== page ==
Annual event offers a look at the conference centre/association relationship and at the trends centres are seeing.
Taking part in a congress whose delegates are the people associations deal with when organising their events is always eye opening. AIPC represents a global network of more than 185 conference centres in 60 countries. And at the AIPC Annual Conference in London in July, Boardroom gained insights on the close relationship between venues and associations. Catherine Toolan, managing director of the ICC (International Convention Centre) Belfast (formerly Belfast Waterfront); Martina Candillo, director of congresses and events at Messe Wien; and Julianne Jammers, managing director of the SwissTech Convention Center in Lausanne, are all members of AIPC and also have associations as clients.
By Rémi Dévé
Does being a member of AIPC and a delegate of the AIPC Annual Conference help you understand better how associations operate in general?
Catherine Toolan: Absolutely. My team and I benefit hugely from the insights that being a member of AIPC yields. The geographic spread of global members enables interesting discussions around the differences that are present within the various markets. AIPC membership allows member bodies to look conversely at conventions so that we have a greater appreciation of the intricacies association managers are faced with and how these may change. As a member of AIPC and as a delegate in general, I see the challenge of providing content in an engaging and diverse way. Whilst listening to presentations and expert speakers is critical, we must find easier ways to (make) an overall conference day be more energising, engaging, and collaborative.
Martina Candillo: The AIPC Annual Conference is a great platform to learn about new industry trends and how they relate to venues. On the other end of the spectrum, associations have always put science and education in the centre of their meetings. This has not changed; however, the profiles of their attendees have changed. Millennials are looking for more than just attending a congress — they value a multi-faceted experience. They are looking for a personal experience and therefore associations have to know the DNA of their attendees very well to cater to their needs. Being a member of AIPC and attending its annual conference is always enlightening as to what kind of added value(s) an association can bring to its members.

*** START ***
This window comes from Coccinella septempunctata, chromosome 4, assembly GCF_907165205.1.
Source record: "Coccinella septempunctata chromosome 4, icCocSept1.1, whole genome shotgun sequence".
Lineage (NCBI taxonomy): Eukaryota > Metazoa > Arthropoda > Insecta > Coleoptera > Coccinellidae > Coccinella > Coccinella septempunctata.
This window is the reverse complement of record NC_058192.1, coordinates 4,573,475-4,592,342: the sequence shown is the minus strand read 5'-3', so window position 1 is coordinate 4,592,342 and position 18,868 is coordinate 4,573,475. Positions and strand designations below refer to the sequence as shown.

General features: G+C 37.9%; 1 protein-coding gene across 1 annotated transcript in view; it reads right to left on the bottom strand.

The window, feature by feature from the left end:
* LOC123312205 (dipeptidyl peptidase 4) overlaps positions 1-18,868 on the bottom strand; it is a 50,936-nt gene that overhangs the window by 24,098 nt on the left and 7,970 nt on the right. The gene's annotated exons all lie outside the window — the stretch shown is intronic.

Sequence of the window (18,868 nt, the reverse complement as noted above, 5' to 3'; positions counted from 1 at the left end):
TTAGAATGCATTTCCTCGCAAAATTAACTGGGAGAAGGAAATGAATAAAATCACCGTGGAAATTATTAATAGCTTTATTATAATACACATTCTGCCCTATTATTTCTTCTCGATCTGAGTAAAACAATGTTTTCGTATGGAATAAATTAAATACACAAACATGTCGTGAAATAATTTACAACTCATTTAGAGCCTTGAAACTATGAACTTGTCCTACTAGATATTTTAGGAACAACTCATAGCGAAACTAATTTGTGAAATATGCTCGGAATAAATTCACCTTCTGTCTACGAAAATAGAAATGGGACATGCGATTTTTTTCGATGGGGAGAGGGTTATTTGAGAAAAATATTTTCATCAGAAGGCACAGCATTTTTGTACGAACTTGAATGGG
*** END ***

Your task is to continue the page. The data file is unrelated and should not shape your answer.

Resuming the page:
Julianne Jammers: AIPC is all about conference centre management: its educational programmes, benchmarking initiatives, and information-gathering efforts are essential for conference centre managers. Combined with our ICCA membership, it provides great insights on associations’ work and what their specific needs are. This enables conference centers to adjust their strategies to deliver to this significant client in the event business, even if there remain opportunities to strengthen this understanding from both organisations — which actually complement each other — to improve the end customer experience.
What do you think are the latest trends in association meetings?
Toolan: I feel that association meetings are incorporating more and more digital elements and tactics to encourage delegate engagement. Many delegates are now familiar and comfortable with technologies such as voting buttons and live social media streams so innovative solutions are always being sought for associations to provide the most immersive and holistic approach to meetings for attendees. Whilst many associations were previously heavily focused on plenary sessions, there is also a trend now towards facilitated learning through networking and peer-to-peer engagement. Powerful thought leaders as keynote speakers are still a critical element in attracting conference delegates but balanced with more networking and collaboration. We’re also witnessing a bigger focus on data and analytics using digital tools, in particular accurate measurement of footfall via RFIDs, beacons, and heat mapping. This helps associations sell future exhibition space or indeed can help create measurable dynamic pricing models for selling future key exhibition space.